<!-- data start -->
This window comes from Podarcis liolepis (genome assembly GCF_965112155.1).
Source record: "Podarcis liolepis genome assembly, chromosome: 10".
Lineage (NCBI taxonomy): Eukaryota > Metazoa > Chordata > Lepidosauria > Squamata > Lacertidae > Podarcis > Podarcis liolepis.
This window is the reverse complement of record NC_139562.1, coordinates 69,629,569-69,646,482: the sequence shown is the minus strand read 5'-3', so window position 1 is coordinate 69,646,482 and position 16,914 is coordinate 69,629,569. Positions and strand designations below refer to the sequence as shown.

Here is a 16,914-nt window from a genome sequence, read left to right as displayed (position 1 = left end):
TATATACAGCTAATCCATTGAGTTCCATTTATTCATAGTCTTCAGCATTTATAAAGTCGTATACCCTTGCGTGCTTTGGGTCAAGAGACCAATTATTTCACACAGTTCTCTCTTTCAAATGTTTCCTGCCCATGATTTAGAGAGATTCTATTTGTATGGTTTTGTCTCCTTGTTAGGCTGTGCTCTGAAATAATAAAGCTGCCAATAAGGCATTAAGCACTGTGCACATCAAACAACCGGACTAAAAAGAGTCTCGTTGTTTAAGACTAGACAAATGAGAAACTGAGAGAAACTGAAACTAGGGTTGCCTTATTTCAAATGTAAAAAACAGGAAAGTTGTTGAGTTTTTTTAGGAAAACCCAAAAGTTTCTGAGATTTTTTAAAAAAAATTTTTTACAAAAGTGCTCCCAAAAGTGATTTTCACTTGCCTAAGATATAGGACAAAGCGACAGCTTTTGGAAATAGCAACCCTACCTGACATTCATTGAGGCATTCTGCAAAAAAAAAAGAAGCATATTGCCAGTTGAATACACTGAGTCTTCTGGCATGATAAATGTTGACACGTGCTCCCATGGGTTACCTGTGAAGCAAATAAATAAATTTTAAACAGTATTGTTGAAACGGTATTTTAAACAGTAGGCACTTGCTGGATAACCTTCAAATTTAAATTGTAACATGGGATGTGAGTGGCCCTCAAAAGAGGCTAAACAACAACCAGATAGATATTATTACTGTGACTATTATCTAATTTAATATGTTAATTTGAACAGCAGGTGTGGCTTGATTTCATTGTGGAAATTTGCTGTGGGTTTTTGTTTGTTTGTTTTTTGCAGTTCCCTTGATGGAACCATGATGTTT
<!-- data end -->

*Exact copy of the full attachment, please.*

This window comes from Podarcis liolepis (genome assembly GCF_965112155.1).
Source record: "Podarcis liolepis genome assembly, chromosome: 10".
Lineage (NCBI taxonomy): Eukaryota > Metazoa > Chordata > Lepidosauria > Squamata > Lacertidae > Podarcis > Podarcis liolepis.
This window is the reverse complement of record NC_139562.1, coordinates 69,629,569-69,646,482: the sequence shown is the minus strand read 5'-3', so window position 1 is coordinate 69,646,482 and position 16,914 is coordinate 69,629,569. Positions and strand designations below refer to the sequence as shown.

Here is a 16,914-nt window from a genome sequence, read left to right as displayed (position 1 = left end):
TATATACAGCTAATCCATTGAGTTCCATTTATTCATAGTCTTCAGCATTTATAAAGTCGTATACCCTTGCGTGCTTTGGGTCAAGAGACCAATTATTTCACACAGTTCTCTCTTTCAAATGTTTCCTGCCCATGATTTAGAGAGATTCTATTTGTATGGTTTTGTCTCCTTGTTAGGCTGTGCTCTGAAATAATAAAGCTGCCAATAAGGCATTAAGCACTGTGCACATCAAACAACCGGACTAAAAAGAGTCTCGTTGTTTAAGACTAGACAAATGAGAAACTGAGAGAAACTGAAACTAGGGTTGCCTTATTTCAAATGTAAAAAACAGGAAAGTTGTTGAGTTTTTTTAGGAAAACCCAAAAGTTTCTGAGATTTTTTAAAAAAAATTTTTTACAAAAGTGCTCCCAAAAGTGATTTTCACTTGCCTAAGATATAGGACAAAGCGACAGCTTTTGGAAATAGCAACCCTACCTGACATTCATTGAGGCATTCTGCAAAAAAAAAAGAAGCATATTGCCAGTTGAATACACTGAGTCTTCTGGCATGATAAATGTTGACACGTGCTCCCATGGGTTACCTGTGAAGCAAATAAATAAATTTTAAACAGTATTGTTGAAACGGTATTTTAAACAGTAGGCACTTGCTGGATAACCTTCAAATTTAAATTGTAACATGGGATGTGAGTGGCCCTCAAAAGAGGCTAAACAACAACCAGATAGATATTATTACTGTGACTATTATCTAATTTAATATGTTAATTTGAACAGCAGGTGTGGCTTGATTTCATTGTGGAAATTTGCTGTGGGTTTTTGTTTGTTTGTTTTTTGCAGTTCCCTTGATGGAACCATGATGTTT